Feinstein Education Law Group
Representing parents and students throughout Connecticut.
Contact Us If You Think We Can Help 860-969-0086

Connecticut Special Education Law Blog

Summer Is the Best Time to Prepare for the New School Year


The school year just ended, and you probably had an annual review meeting in April or May to update your child's individualized education plan (IEP). Or perhaps the IEP team plans to meet in September or October, once the new school year is underway, to review your child's educational progress and update the IEP accordingly. Summer is the time to scrutinize your child's IEP, organize his evaluations and progress reports, and plan ahead to set him up for success this fall. Here is what you can do to make the start of a new school year less hectic for both of you: 

Katie's Chronicles: Self Interview

The following post is part of a series of reflections and interview responses given by successful young adults with varying disabilities who have direct experience with the Connecticut Special Education system. Our interviewer and writer is Katie Feinstein, daughter of Attorney Feinstein, who is also a successful young adult living with disabilities. Katie chronicles individuals respective journeys within the system and beyond, into their adult lives. The Feinstein Education Law Group represented some of these young adults when they were students. Katie asks individuals to discuss their struggles, triumphs and perspectives as they consider their pasts and move forward into futures of hope and evolving independence.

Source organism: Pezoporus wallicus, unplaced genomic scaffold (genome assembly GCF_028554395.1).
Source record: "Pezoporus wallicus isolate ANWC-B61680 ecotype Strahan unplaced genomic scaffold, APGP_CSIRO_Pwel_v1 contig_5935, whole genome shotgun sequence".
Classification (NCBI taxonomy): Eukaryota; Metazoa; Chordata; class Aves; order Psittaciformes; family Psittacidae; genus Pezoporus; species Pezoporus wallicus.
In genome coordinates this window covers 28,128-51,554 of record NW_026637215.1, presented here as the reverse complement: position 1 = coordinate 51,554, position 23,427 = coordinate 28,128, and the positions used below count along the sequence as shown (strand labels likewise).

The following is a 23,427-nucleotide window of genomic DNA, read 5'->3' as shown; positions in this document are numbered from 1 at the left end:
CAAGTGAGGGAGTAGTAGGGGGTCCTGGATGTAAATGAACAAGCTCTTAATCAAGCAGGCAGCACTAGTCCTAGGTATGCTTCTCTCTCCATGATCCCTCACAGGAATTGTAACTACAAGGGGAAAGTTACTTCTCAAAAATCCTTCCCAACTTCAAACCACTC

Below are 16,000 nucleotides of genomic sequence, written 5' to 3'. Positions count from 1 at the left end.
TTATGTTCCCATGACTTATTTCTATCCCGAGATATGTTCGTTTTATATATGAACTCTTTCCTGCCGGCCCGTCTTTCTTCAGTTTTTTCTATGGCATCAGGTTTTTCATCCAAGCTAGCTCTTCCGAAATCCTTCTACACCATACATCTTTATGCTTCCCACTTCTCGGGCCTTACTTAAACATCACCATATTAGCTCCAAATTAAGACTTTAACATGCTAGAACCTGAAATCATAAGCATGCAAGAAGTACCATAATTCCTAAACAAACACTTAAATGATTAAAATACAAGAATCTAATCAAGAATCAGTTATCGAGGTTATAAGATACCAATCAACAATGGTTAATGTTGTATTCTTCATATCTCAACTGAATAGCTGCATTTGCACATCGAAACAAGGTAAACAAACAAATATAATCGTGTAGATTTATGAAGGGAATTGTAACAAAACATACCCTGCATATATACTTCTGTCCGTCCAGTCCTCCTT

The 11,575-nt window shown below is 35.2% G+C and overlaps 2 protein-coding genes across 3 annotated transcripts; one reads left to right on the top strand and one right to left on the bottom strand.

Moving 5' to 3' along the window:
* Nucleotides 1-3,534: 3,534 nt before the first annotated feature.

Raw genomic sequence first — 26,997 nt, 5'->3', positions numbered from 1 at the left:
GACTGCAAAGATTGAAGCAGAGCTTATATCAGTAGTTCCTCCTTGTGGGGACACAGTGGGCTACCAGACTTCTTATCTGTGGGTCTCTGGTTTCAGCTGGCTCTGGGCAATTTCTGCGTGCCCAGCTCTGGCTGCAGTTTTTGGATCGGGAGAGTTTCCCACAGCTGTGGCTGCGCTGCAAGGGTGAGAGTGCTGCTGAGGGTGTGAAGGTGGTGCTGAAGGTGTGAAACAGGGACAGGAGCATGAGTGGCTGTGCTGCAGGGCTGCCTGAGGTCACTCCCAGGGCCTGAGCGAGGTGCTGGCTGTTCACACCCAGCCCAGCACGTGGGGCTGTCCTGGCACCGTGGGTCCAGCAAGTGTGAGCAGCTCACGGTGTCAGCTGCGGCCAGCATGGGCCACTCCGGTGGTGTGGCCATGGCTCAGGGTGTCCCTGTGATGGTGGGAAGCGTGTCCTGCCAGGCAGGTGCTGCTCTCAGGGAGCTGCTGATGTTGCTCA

Individualized Education Programs help kids with special needs

Your child has special needs, and you've had those established by a medical provider. You want your child to go to school and have fun with the other children, but his or her education is important to you, too.

You know there are some options to help with your child's schoolwork and assessments. Those options are open to people who opt into an individualized education program.

Letter to CT Commissioner Wentzell: Remind School Districts of Their Obligations to Students with Emotional Disturbances

On November 9, 2017, thirty-seven parent advocates, attorneys, and surrogate parents submitted a letter to Commissioner of Education Dianna R. Wentzell to request that she remind Connecticut school administrators of their duty to appropriately educate students identified as having an Emotional Disturbance as defined by IDEA and State law. In many cases, Emotionally Disturbed students require intensive mental health services as part of their individualized education plans (IEPs).

Bullied at school? Here are 3 tips to help your child

When your child requires special education, it's the school's job to make sure he or she is not harassed by other students. A good educational facility makes sure students are kind to one another and understand differences. They should not tolerate abuse or harassment.

Despite that, many children do go through stages where they struggle with bullies. How can you help your child, especially when he or she has special needs?